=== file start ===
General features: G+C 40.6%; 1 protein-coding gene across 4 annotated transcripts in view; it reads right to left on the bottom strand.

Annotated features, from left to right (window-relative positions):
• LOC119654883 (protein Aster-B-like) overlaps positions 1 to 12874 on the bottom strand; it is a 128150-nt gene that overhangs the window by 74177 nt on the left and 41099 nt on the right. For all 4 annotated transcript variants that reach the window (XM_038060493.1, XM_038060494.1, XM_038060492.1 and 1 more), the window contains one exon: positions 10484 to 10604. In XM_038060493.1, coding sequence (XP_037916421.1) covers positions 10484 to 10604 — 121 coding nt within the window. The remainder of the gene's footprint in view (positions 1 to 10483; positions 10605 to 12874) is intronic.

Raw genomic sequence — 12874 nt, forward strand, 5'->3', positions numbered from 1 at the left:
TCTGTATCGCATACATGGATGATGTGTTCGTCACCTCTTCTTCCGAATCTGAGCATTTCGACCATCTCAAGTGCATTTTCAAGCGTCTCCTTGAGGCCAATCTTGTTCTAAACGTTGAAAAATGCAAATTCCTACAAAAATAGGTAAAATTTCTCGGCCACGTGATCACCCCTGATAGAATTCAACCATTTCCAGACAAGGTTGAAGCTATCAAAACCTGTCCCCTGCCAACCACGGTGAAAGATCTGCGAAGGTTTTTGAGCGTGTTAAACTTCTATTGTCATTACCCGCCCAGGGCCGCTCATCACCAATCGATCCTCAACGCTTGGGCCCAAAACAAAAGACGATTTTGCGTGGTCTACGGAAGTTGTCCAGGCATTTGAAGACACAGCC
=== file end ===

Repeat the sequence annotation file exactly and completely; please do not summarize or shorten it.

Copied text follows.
General features: G+C 40.6%; 1 protein-coding gene across 4 annotated transcripts in view; it reads right to left on the bottom strand.

Annotated features, from left to right (window-relative positions):
• LOC119654883 (protein Aster-B-like) overlaps positions 1 to 12874 on the bottom strand; it is a 128150-nt gene that overhangs the window by 74177 nt on the left and 41099 nt on the right. For all 4 annotated transcript variants that reach the window (XM_038060493.1, XM_038060494.1, XM_038060492.1 and 1 more), the window contains one exon: positions 10484 to 10604. In XM_038060493.1, coding sequence (XP_037916421.1) covers positions 10484 to 10604 — 121 coding nt within the window. The remainder of the gene's footprint in view (positions 1 to 10483; positions 10605 to 12874) is intronic.

Raw genomic sequence — 12874 nt, forward strand, 5'->3', positions numbered from 1 at the left:
TCTGTATCGCATACATGGATGATGTGTTCGTCACCTCTTCTTCCGAATCTGAGCATTTCGACCATCTCAAGTGCATTTTCAAGCGTCTCCTTGAGGCCAATCTTGTTCTAAACGTTGAAAAATGCAAATTCCTACAAAAATAGGTAAAATTTCTCGGCCACGTGATCACCCCTGATAGAATTCAACCATTTCCAGACAAGGTTGAAGCTATCAAAACCTGTCCCCTGCCAACCACGGTGAAAGATCTGCGAAGGTTTTTGAGCGTGTTAAACTTCTATTGTCATTACCCGCCCAGGGCCGCTCATCACCAATCGATCCTCAACGCTTGGGCCCAAAACAAAAGACGATTTTGCGTGGTCTACGGAAGTTGTCCAGGCATTTGAAGACACAGCC